Of all the various types of professional malpractice, medical malpractice is the most prevalent. It is also the deadliest. In fact, researchers at Johns Hopkins University School of Medicine found that preventable medical errors in hospitals and other health care facilities are the third leading cause of death in the United States. The Institute of Medicine estimates that as many as 100,000 Americans die each year as a result of preventable medical errors.
When medical malpractice leads to death, the family of a deceased patient often files a wrongful death lawsuit against the negligent person and/or facility. In cases of nonfatal medical malpractice, the injured patient himself or herself often files a medical malpractice lawsuit.
The New York City Bar defines medical malpractice, also called medical negligence, as a doctor, health care professional, hospital, or health care facility killing or injuring a patient by failing to care for him or her in accordance with accepted medical standards of practice. Medical malpractice can take many forms, including the following:
- Improper treatment
- Injury during birth to the mother or child
- Prescription medication errors
- Failure to diagnose or misdiagnosing a patient’s symptoms
- Failure to monitor a patient’s progress
- Surgical errors
- Emergency room errors
- Failure to inform a patient about the risks of a specific treatment or procedure
A recent report by Statnews.com, a national publication site dedicated to finding and telling compelling stories about health and medicine, states that communication errors are one of the main causes of patient death. Close to 2,000 patient deaths and $1.7 billion in malpractice costs could have been avoided had communication been better between and among patients and hospital staff.
For example, one patient died of a hemorrhage after a nurse not only failed to tell her surgeon that she was experiencing abdominal pain after surgery, but also that her red blood cell count had dropped, a sure sign of internal bleeding. In another case, a diabetic patient called her doctor several times, but spoke only to staff personnel who failed to relay her messages to the doctor, who of course never called her back. She later collapsed and died from ketoacidosis, a condition caused by the body not having sufficient insulin.
Elements of a Medical Malpractice Lawsuit
A medical malpractice lawsuit is a civil suit seeking money damages as compensation for the injured person’s losses. In order to prevail in a medical malpractice suit in New York, the plaintiff must prove the following three things:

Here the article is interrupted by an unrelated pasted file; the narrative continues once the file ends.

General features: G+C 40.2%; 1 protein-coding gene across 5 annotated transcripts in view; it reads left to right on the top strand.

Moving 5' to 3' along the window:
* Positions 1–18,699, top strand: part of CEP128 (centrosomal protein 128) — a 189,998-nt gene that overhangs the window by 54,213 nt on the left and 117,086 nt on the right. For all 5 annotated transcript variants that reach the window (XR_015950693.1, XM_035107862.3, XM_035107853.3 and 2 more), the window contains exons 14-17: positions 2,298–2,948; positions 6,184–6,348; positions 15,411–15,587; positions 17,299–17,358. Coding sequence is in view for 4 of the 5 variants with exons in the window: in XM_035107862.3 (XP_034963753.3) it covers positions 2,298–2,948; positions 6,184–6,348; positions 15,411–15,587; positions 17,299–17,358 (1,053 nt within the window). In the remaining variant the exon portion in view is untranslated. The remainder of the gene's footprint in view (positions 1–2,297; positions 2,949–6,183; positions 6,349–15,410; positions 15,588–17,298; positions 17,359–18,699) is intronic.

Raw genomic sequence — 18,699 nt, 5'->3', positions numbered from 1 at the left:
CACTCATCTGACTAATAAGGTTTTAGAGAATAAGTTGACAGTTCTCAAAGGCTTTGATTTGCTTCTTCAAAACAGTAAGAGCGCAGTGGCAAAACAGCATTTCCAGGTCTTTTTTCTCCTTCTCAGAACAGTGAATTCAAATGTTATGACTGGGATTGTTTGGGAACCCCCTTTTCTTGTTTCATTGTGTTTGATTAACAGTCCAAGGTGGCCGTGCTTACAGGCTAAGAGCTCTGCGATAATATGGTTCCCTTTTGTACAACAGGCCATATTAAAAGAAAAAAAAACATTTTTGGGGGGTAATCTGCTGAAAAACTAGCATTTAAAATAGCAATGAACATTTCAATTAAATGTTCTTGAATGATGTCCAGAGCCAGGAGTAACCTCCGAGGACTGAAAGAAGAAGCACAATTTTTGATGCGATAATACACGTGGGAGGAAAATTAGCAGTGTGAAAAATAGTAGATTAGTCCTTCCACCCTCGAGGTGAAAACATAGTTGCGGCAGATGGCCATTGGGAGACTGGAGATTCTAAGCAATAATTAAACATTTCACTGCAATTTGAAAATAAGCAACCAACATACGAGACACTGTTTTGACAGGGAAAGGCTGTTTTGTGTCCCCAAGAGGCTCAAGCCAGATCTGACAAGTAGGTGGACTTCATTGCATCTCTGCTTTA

- The patient was under the care of a licensed physician.
- The physician and/or another health care professional and/or the medical facility failed to advise, diagnose, and/or treat the patient as similarly situated doctors and medical facilities would have done in a similar situation.
- The patient was injured, became ill, or suffered a worsening condition as the result of the medical negligence.
Filing the Suit
In New York, a plaintiff has two and one-half years from the date of the alleged medical malpractice in which to file a lawsuit. However, in the event the malpractice was leaving a foreign object inside the patient’s body, such as a surgical clamp, the plaintiff has one year from the date he or she discovered or reasonably should have discovered the object, whichever comes first, to file his or her claim.
As explained by Lawyers.com, a Martindale-Hubbell website, a medical malpractice lawsuit often is more complicated than other kinds of civil suits because of the complexity of the medical and legal issues involved. In addition, the plaintiff and his or her attorney must comply with special procedural rules.
Rule 3012-a of the New York Civil Practice Law and Rules states that in addition to the complaint itself, the plaintiff’s attorney must timely file a certificate stating the following three things:
- The attorney has reviewed the case and has consulted with at least one licensed health care expert, usually a physician.
- The attorney reasonably believes the expert to be knowledgeable with regard to the medical issues relevant to the plaintiff’s claim.
- The attorney has concluded, based on his or her review and consultation with the expert, that there is a reasonable basis for the lawsuit.
In addition, if the attorney is relying on the legal liability argument of res ipsa loquitur, he or she must so state in the certificate. Res ipsa loquitur is a Latin term that means “the thing speaks for itself.” Leaving a foreign object inside the patient during surgery is a good example. The fact that it is there proves that it would not have been there but for the negligence of the surgeon.